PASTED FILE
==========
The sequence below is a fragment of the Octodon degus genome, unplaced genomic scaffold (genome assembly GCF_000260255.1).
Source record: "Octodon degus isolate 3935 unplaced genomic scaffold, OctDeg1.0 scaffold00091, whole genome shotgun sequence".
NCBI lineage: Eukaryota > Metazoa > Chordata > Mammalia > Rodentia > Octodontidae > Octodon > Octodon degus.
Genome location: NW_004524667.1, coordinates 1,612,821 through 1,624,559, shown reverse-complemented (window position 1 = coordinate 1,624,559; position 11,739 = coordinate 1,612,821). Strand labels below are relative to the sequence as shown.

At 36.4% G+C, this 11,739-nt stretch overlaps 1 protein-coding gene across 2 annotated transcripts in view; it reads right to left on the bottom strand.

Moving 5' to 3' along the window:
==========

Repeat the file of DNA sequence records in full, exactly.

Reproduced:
The sequence below is a fragment of the Octodon degus genome, unplaced genomic scaffold (genome assembly GCF_000260255.1).
Source record: "Octodon degus isolate 3935 unplaced genomic scaffold, OctDeg1.0 scaffold00091, whole genome shotgun sequence".
NCBI lineage: Eukaryota > Metazoa > Chordata > Mammalia > Rodentia > Octodontidae > Octodon > Octodon degus.
Genome location: NW_004524667.1, coordinates 1,612,821 through 1,624,559, shown reverse-complemented (window position 1 = coordinate 1,624,559; position 11,739 = coordinate 1,612,821). Strand labels below are relative to the sequence as shown.

At 36.4% G+C, this 11,739-nt stretch overlaps 1 protein-coding gene across 2 annotated transcripts in view; it reads right to left on the bottom strand.

Moving 5' to 3' along the window: